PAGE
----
It’s a daunting car initially. You strap on harnesses, grab goggles, make sure the boost dial is firmly down in position 1 and fire the engine. It bubbles and hums smoothly enough, but the second you pull a paddle and get that delicious pfft-click as the gearbox selects first and start to move off, the intake by your ear wakes up and begins to start greedily snorting air.

It's an initial salvo, a warning of what’s to come. Because out on track once up and running, the noise is bananas. The turbo whistles and shrieks, gasps and fizzes, tenses under load, chuckles and hiccups when released. There’s momentary lag in the mid-range, but it’s gone at high revs so mid-corner throttle response is spot-on, just what you want to make micro-adjustments to your line.

You still in position 1 on the Turbo?

Just for one lap, but midway round I already felt comfortable and confident. The biggest step forward the Atom 4 made was in feeling more fluent and less spiky than earlier Atoms. The 4R takes that learning and runs with it. As we had it set-up, it was surprisingly softly sprung, which meant it flitted over kerbs and rode bumps like a Lotus. It wasn’t jittery and snatchy at all, so it was straight to boss-level for the Turbo.

Which, to be frank, is mad pace. The kind your brain struggles to keep up with initially. Hypercar speed, but with maximum exposure. The wind, the noise, the drama, the intensity of it. It’s physically punishing and utterly exhilarating. You’ll get back to the pits and your hands will be trembling. Mine were. 

How’s the handling?

On Gotlandring’s tight older track, the way it hurled itself out of corners once the tyres were warm was formidable. Provided you weren’t too greedy with the throttle too early it resisted understeer almost entirely, and even if you were much too greedy, much too early the tail would arc wide into oversteer, but do so controllably. It slid almost as well as a Caterham, and that’s saying something.

Does it have any safety systems?

Yep, both ABS brakes and motorsport traction control. You feel them working, but traction position 2 (of 7) was a sweet spot, managing a hint of oversteer with barely noticeable intrusion. The steering is a workout and gains load through corners, but the feedback you get, the accuracy with which you can hit apexes, the fact you can see them through the lattice work, watch the wheels at work, is like nothing else.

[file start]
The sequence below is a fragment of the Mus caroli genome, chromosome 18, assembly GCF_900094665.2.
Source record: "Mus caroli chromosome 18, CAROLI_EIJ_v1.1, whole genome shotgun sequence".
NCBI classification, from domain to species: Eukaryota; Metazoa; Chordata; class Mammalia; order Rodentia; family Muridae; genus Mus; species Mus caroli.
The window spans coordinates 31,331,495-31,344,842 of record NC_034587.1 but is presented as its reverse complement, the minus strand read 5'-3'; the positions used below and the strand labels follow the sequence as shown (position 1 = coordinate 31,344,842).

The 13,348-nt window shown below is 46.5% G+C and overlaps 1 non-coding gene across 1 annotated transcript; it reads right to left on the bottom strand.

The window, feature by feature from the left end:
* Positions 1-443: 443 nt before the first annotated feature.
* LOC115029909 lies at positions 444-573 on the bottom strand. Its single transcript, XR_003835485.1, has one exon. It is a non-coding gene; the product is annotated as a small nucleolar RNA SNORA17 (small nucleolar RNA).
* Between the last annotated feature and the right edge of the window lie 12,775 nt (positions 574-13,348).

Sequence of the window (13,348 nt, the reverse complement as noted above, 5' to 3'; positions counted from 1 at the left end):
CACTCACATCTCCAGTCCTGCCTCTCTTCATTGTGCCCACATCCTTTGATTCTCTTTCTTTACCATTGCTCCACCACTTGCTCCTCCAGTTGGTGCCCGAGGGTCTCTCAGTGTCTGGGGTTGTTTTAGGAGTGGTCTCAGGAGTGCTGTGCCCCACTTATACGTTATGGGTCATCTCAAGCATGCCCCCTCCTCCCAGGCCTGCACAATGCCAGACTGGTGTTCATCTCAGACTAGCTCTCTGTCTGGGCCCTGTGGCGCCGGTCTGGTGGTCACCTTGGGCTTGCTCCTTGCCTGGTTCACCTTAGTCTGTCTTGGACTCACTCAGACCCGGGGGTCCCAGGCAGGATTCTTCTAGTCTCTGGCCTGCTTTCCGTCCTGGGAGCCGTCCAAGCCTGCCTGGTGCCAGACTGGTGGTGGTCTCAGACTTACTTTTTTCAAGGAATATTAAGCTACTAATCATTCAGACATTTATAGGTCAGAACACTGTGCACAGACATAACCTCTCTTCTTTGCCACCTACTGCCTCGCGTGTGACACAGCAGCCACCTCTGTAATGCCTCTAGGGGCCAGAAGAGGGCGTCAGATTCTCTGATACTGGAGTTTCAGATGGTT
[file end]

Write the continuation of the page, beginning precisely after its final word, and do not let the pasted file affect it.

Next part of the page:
The Ohlins dampers are sensational, delivering smoothness and silky composure and are, I suspect, a large part of what makes the Atom 4R far friendlier than it has any right to be. The only car that could remotely keep up in the tight stuff was the GT3 RS, and even through the very fast stuff the Atom didn’t lose its stability.

And under brakes?

The carbon brakes are mighty. They never fade, you rarely trouble the ABS, the pedal has just the right amount of travel and no sponginess. In fact all the controls, from the pedals to the dash switches, are really satisfying to operate. Again, it means you build trust in the car. That said, I suspect dealing with a manual would keep you very busy indeed.

Let’s have a verdict.

For the kind of car it is, the 4R is remarkably fluent and capable. The damping and stability really stand out, the fact it slides well seems irrelevant, but it speaks of a chassis with a huge sweet spot. So I lapped Gotlandring, with the engine shrieking and wailing, the clutchless gearchanges punching through and all my colleagues convinced I’m out there taming some kind of dragon, when actually I’m the calm at the centre of the storm. It rained, I drove it in the wet, and it was still faithful and controllable. I had a ball.

Top work Ariel. The Atom 4R is almost three cars in one: The engine gives it a fury and intensity that I’m not sure you can find in any other road car up to and including the Aston Valkyrie, but its chassis is all composure and calm professionalism. And overall? It’s a bonkers loon of a device that never takes itself too seriously. It just wants to have fun.